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Get rid of all the timing and games that vary the value of votes on content.

There is talk of doing this, but no consensus yet.

Deal with bots separately. SOC (SMTs, oracles, and communities) will make that possible.

Curious how

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I am happy to hear that folks you listen to are discussing simplifying curation.

As to how SOC can deal with bots, in his talk in Korea @ned (whom I believe would not make idle speculations on the matter) stated that oracles are able to ascertain whether an account is A) a human person, and B) even a unique user. Communities intent on being bot free can rely on such oracles to exclude bots and socks.

The actual detection of bots is complex, and I don't pretend to grasp the details. If @ned did not misspeak (and I did not misunderstand), and can be relied on, then oracles make it possible for communities to exclude bots.

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Yes, Oracles (used with SMTs) will be one way of dealing with this problem. I am in support of those changes.

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They "problem" as you described it, sounds like the perfect / fair market to me...

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Seems the plan may be to have SMT fix some of these issues; but you are right, it would be nice to SEE MUCH MORE OF A ROADMAP? on how these obvious problems will be solved... just makes sense to communicate this.
Please post the updated 2018 Roadmap along with this post.

Thanks for the update team!

My concern is with the removal of lock out period. There's no real need for the change. Maybe it's worth another round of discussion internally before you implement it into the fork.

Overall things are looking good and I'm excited to see where these changes will lead us. :)

Always love an update. Thanks :)
Any chance we could look at Editing after the payout date?
There are a couple of broken links in my blogs.
The story of when I popped the question ends with a gif of the big moment, except it doesn't.
Perhaps with a higher Resource Credit cost to deter misuse.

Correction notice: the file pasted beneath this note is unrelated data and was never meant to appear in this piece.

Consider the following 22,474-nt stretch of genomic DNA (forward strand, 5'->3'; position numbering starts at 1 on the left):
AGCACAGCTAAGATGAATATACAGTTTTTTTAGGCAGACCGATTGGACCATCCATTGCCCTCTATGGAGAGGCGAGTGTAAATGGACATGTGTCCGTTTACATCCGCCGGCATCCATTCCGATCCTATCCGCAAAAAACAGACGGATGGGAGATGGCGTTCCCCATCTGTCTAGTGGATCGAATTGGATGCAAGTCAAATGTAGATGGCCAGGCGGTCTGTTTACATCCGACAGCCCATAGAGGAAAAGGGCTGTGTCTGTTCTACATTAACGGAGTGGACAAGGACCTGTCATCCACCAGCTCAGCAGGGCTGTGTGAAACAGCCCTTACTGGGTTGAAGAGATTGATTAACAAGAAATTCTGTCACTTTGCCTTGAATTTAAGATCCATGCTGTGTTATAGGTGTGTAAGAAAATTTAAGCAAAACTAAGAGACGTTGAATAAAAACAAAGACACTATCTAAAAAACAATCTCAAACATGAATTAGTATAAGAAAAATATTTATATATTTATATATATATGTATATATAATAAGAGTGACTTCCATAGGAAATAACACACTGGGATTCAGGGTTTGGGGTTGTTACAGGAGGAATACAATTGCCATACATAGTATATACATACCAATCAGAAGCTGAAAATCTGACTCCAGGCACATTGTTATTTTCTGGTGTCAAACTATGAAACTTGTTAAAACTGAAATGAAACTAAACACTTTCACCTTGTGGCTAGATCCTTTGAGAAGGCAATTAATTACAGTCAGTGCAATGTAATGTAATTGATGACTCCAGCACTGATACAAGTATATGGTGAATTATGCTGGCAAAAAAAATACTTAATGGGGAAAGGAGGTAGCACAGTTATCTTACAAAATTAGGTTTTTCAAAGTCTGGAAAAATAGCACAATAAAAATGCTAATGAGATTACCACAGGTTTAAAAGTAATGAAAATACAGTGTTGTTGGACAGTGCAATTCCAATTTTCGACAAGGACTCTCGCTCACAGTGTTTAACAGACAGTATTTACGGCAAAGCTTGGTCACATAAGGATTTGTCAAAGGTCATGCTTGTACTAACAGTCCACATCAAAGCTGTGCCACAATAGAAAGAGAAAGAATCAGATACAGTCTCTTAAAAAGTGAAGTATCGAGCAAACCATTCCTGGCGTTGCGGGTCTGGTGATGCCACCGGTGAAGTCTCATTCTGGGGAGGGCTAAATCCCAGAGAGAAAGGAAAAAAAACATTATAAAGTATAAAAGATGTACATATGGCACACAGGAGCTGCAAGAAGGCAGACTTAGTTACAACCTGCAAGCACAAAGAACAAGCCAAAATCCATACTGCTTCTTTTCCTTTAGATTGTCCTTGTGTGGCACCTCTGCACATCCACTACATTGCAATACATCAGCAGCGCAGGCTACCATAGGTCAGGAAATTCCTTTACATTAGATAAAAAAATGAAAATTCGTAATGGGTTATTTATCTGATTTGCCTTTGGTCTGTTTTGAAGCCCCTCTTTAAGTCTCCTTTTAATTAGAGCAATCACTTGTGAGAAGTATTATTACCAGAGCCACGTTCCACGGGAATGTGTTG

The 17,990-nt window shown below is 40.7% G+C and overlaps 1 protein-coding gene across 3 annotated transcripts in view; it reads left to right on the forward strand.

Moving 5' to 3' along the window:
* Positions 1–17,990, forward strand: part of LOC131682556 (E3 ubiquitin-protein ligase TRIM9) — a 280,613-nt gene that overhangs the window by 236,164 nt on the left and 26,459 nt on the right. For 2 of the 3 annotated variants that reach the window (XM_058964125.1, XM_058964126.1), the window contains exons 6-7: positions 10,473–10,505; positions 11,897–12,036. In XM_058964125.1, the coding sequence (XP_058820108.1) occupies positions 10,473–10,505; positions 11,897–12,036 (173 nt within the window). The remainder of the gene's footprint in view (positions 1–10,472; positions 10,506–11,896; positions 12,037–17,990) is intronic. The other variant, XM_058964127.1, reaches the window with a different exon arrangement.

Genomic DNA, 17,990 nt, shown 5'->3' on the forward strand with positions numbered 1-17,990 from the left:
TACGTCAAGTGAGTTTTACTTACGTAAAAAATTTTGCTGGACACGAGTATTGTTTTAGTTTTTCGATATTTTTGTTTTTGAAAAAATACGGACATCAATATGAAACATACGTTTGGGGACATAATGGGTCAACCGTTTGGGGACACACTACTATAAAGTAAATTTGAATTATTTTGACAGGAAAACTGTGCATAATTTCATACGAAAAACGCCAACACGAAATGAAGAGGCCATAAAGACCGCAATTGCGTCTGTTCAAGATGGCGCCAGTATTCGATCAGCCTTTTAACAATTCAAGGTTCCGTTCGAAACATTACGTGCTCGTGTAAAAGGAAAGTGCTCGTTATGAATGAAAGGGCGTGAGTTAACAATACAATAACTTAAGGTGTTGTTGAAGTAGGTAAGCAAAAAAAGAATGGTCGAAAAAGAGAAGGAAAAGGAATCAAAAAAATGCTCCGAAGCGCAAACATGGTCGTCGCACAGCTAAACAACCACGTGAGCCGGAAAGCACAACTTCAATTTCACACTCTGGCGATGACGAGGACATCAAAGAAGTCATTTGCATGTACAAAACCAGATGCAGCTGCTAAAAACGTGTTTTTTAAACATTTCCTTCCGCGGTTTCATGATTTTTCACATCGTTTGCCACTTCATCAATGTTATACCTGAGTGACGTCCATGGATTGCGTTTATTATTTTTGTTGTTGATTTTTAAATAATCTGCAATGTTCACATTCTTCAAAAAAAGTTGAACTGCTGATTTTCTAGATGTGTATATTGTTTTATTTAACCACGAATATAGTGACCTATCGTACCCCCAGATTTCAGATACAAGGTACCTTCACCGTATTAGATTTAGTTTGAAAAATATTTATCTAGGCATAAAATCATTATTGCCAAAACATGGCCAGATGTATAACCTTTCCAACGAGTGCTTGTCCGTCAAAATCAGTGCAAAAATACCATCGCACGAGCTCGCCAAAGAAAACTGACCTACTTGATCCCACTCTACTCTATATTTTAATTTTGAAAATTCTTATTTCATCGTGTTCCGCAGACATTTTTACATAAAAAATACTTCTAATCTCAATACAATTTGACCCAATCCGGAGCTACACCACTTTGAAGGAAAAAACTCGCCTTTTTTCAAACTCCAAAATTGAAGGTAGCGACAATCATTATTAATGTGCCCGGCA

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That one should actually be part of the 19.4 release. It is already merged into the master branch in GitHub.

WOAHHHHH

Fix for End of Payout Period Downvote Abuse
In Hardfork 17, a change was implemented to prevent upvote abuse by creating a twelve-hour “lock out” period at the end of a post’s payout period. During this time, users are no longer allowed to upvote the post, but they can downvote.
This change opened an avenue for abuse, where a user could downvote a post during this period with no opportunity for stakeholders to negate the downvote by adding additional upvotes.
Hardfork 20 will change this “lock out” period to a “cool down.” During the last 12 hours of a post or comment payout period, upvotes and downvotes will still be allowed, but their strength (for the same amount of voting power) will decrease linearly from 100% to 0% over that 12-hour period.
In other words, it will take twice as much voting power to have the same impact on a post’s payout if the vote is done with only six hours left on the payout window instead of twelve. A downvote cast in the last minute would have virtually no impact.
This change has not been implemented yet, but we have decided to include it in the hardfork, and are tracking the progress here

YES YES YES downvote abuse is over now flagging posts at the last 12 hours is now not going to work unless you REALLY want to spend money flagging hahahahaha YES

I hope this news goes out and more news about HF20 so we can get steem price up! we need steem whales to feel like they need to be buying more steem again!

DONT LET EOS TAKE THE MEAT FROM OUR MOUTH, DO NOT LET EOS DRAG US INTO THE JAWS OF DEFEAT,

STEEM STILL HAS A CHANCE just like COke and Pepsi both live, just like att and verizon both make money,

as @surfyogi said

I agree EOS will take the lead in many ways very quickly, and in price, has already done so.. but STEEM is application specific and good for people and communities, traditional blogging, vlogging, etc.
EOS is generic Enterprise Computing Operating System that will set the stage for a new era of "Blockchain does everything better".
The fact that STEEM won't migrate to EOS, shows it is application specific in design.

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Glad to hear Zach agrees, or I would definitely "hear about it" ;-)

Well, I added issue 2428 intentionally not on steemit but github to prevent using this exploit.. And now it's all over public.